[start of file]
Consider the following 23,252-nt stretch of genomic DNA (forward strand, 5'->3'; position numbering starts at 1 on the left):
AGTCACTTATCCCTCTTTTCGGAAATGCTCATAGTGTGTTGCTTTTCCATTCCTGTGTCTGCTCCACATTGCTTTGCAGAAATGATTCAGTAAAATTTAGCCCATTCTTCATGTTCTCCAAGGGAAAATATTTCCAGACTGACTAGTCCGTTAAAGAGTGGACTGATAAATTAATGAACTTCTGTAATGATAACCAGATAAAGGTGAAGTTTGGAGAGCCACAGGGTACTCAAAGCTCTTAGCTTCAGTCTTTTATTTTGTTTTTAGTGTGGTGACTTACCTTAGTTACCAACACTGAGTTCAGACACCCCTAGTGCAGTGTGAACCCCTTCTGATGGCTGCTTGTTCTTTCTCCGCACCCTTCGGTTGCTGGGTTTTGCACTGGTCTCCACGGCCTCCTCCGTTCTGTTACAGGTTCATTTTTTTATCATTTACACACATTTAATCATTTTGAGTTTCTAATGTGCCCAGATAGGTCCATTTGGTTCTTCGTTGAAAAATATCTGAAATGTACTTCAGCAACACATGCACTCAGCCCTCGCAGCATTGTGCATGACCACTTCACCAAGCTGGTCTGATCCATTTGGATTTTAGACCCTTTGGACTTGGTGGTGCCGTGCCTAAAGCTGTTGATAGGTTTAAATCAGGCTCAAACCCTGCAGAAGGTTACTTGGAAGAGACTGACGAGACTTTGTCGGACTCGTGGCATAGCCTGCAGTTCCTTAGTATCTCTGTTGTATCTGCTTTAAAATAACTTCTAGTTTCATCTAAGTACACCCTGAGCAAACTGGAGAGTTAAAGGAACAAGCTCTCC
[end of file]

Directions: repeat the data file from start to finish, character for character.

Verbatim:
Consider the following 23,252-nt stretch of genomic DNA (forward strand, 5'->3'; position numbering starts at 1 on the left):
AGTCACTTATCCCTCTTTTCGGAAATGCTCATAGTGTGTTGCTTTTCCATTCCTGTGTCTGCTCCACATTGCTTTGCAGAAATGATTCAGTAAAATTTAGCCCATTCTTCATGTTCTCCAAGGGAAAATATTTCCAGACTGACTAGTCCGTTAAAGAGTGGACTGATAAATTAATGAACTTCTGTAATGATAACCAGATAAAGGTGAAGTTTGGAGAGCCACAGGGTACTCAAAGCTCTTAGCTTCAGTCTTTTATTTTGTTTTTAGTGTGGTGACTTACCTTAGTTACCAACACTGAGTTCAGACACCCCTAGTGCAGTGTGAACCCCTTCTGATGGCTGCTTGTTCTTTCTCCGCACCCTTCGGTTGCTGGGTTTTGCACTGGTCTCCACGGCCTCCTCCGTTCTGTTACAGGTTCATTTTTTTATCATTTACACACATTTAATCATTTTGAGTTTCTAATGTGCCCAGATAGGTCCATTTGGTTCTTCGTTGAAAAATATCTGAAATGTACTTCAGCAACACATGCACTCAGCCCTCGCAGCATTGTGCATGACCACTTCACCAAGCTGGTCTGATCCATTTGGATTTTAGACCCTTTGGACTTGGTGGTGCCGTGCCTAAAGCTGTTGATAGGTTTAAATCAGGCTCAAACCCTGCAGAAGGTTACTTGGAAGAGACTGACGAGACTTTGTCGGACTCGTGGCATAGCCTGCAGTTCCTTAGTATCTCTGTTGTATCTGCTTTAAAATAACTTCTAGTTTCATCTAAGTACACCCTGAGCAAACTGGAGAGTTAAAGGAACAAGCTCTCC